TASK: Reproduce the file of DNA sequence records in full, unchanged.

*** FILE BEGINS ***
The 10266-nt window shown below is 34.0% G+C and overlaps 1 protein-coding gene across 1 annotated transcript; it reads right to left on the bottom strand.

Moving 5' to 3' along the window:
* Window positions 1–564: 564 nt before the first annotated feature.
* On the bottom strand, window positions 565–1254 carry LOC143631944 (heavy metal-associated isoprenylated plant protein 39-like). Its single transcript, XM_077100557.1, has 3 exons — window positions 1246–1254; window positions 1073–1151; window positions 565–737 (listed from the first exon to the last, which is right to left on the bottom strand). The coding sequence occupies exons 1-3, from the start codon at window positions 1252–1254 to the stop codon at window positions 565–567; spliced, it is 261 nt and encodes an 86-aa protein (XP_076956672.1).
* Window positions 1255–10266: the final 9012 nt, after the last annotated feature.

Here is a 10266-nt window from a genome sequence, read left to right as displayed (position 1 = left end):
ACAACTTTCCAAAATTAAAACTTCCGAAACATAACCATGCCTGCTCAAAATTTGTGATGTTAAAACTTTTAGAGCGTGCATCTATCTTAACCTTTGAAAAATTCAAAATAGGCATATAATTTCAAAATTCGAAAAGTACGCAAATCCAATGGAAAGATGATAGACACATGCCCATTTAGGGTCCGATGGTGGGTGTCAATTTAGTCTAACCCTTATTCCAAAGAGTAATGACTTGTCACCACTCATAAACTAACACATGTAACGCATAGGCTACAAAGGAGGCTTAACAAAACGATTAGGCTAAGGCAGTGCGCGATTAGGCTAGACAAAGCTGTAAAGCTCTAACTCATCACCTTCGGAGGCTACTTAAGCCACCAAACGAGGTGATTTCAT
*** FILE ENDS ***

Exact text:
The 10266-nt window shown below is 34.0% G+C and overlaps 1 protein-coding gene across 1 annotated transcript; it reads right to left on the bottom strand.

Moving 5' to 3' along the window:
* Window positions 1–564: 564 nt before the first annotated feature.
* On the bottom strand, window positions 565–1254 carry LOC143631944 (heavy metal-associated isoprenylated plant protein 39-like). Its single transcript, XM_077100557.1, has 3 exons — window positions 1246–1254; window positions 1073–1151; window positions 565–737 (listed from the first exon to the last, which is right to left on the bottom strand). The coding sequence occupies exons 1-3, from the start codon at window positions 1252–1254 to the stop codon at window positions 565–567; spliced, it is 261 nt and encodes an 86-aa protein (XP_076956672.1).
* Window positions 1255–10266: the final 9012 nt, after the last annotated feature.

Here is a 10266-nt window from a genome sequence, read left to right as displayed (position 1 = left end):
ACAACTTTCCAAAATTAAAACTTCCGAAACATAACCATGCCTGCTCAAAATTTGTGATGTTAAAACTTTTAGAGCGTGCATCTATCTTAACCTTTGAAAAATTCAAAATAGGCATATAATTTCAAAATTCGAAAAGTACGCAAATCCAATGGAAAGATGATAGACACATGCCCATTTAGGGTCCGATGGTGGGTGTCAATTTAGTCTAACCCTTATTCCAAAGAGTAATGACTTGTCACCACTCATAAACTAACACATGTAACGCATAGGCTACAAAGGAGGCTTAACAAAACGATTAGGCTAAGGCAGTGCGCGATTAGGCTAGACAAAGCTGTAAAGCTCTAACTCATCACCTTCGGAGGCTACTTAAGCCACCAAACGAGGTGATTTCAT